<a name="19569"> </a>Whether or not calls to the discovery request service will need to be bridged across <span style="color: #000000; font-size: 10pt; font-style: normal; font-weight: normal; text-decoration: none; text-transform: none; vertical-align: baseline">LAN</span> or wide area network (<span style="color: #000000; font-size: 10pt; font-style: normal; font-weight: normal; text-decoration: none; text-transform: none; vertical-align: baseline">WAN</span>) segments will depend on the network protocol being used and the topology of the local network.
 </p>
 <p class="Body">
-  <a name="19570"> </a>In an environment in which every <span style="color: #000000; font-size: 10pt; font-style: normal; font-weight: normal; text-decoration: none; text-transform: none; vertical-align: baseline">LAN</span> segment happens to host a River lookup service, bridging might not be necessary. This does not seem likely to be a typical scenario.
+  <a name="19570"> </a>In an environment in which every <span style="color: #000000; font-size: 10pt; font-style: normal; font-weight: normal; text-decoration: none; text-transform: none; vertical-align: baseline">LAN</span> segment happens to host a Jini lookup service, bridging might not be necessary. This does not seem likely to be a typical scenario.
 </p>
 <p class="Body">
   <a name="19571"> </a>Where the underlying transport is multicast IP, intelligent bridges and routers must be able to forward packets appropriately. This simply requires that they support one of the multicast IP routing protocols; most router vendors already do so.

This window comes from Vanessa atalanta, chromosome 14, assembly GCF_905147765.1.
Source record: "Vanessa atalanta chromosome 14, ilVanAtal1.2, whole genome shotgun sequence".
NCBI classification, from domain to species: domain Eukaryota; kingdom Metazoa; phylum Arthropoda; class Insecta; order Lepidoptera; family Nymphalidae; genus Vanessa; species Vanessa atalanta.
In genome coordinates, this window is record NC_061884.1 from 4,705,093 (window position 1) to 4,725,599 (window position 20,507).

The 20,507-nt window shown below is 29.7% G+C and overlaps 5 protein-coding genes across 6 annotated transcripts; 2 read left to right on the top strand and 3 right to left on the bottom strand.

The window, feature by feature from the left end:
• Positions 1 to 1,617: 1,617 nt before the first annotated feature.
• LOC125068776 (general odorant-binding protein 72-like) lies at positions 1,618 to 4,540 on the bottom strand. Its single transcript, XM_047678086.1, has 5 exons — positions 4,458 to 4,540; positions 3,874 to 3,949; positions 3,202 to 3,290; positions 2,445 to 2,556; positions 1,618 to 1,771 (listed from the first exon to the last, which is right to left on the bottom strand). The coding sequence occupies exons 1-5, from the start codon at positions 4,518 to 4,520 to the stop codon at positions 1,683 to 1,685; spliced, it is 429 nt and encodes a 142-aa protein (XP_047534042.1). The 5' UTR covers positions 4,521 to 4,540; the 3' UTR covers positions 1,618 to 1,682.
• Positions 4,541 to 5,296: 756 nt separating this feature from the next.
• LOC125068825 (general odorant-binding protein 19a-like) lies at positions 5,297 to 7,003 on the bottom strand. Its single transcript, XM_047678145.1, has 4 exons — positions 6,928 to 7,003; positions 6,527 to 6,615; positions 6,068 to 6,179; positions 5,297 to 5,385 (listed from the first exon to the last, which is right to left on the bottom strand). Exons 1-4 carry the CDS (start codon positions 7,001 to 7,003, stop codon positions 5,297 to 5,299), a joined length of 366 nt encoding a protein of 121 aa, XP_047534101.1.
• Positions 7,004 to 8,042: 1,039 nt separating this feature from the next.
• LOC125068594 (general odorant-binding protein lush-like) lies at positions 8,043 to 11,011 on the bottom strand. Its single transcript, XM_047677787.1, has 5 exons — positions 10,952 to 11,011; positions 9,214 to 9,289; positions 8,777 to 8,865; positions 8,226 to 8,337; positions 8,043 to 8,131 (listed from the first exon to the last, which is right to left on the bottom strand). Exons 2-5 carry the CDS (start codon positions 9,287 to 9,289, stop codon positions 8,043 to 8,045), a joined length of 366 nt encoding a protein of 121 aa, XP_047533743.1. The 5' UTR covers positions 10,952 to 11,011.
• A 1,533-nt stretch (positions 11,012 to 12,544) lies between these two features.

</p>
 <p class="Body">
-  <a name="19572"> </a>If the underlying transport were permitted to be local-area IP broadcast, some kind of intelligent broadcast relay would be required, similar to that described in the <span style="color: #000000; font-size: 10pt; font-style: normal; font-weight: normal; text-decoration: none; text-transform: none; vertical-align: baseline">DHCP</span> and <span style="color: #000000; font-size: 10pt; font-style: normal; font-weight: normal; text-decoration: none; text-transform: none; vertical-align: baseline">BOOTP</span> specifications. Since this would increase the complexity of the infrastructure needed to support the River discovery protocol, we mandate use of multicast IP instead of broadcast IP.
+  <a name="19572"> </a>If the underlying transport were permitted to be local-area IP broadcast, some kind of intelligent broadcast relay would be required, similar to that described in the <span style="color: #000000; font-size: 10pt; font-style: normal; font-weight: normal; text-decoration: none; text-transform: none; vertical-align: baseline">DHCP</span> and <span style="color: #000000; font-size: 10pt; font-style: normal; font-weight: normal; text-decoration: none; text-transform: none; vertical-align: baseline">BOOTP</span> specifications. Since this would increase the complexity of the infrastructure needed to support the Jini discovery protocol, we mandate use of multicast IP instead of broadcast IP.
 </p>
 <h4 class="Heading3">
   <a name="19573"> </a>DJ.5.3	 Limiting the Scope of Multicasts
@@ -1540,7 +1540,7 @@
   <a name="19577"> </a>DJ.5.5	 Address and Port Mappings for TCP and Multicast UDP
 </h4>
 <p class="Body">
-  <a name="19461"> </a>The port number for River lookup discovery requests is <code>4160</code>. This applies to both the multicast and unicast discovery protocols. For multicast discovery the IP address of the multicast group over which discovery requests should travel is <code>224.0.1.85</code>. Multicast announcements should use the address <code>224.0.1.84</code>.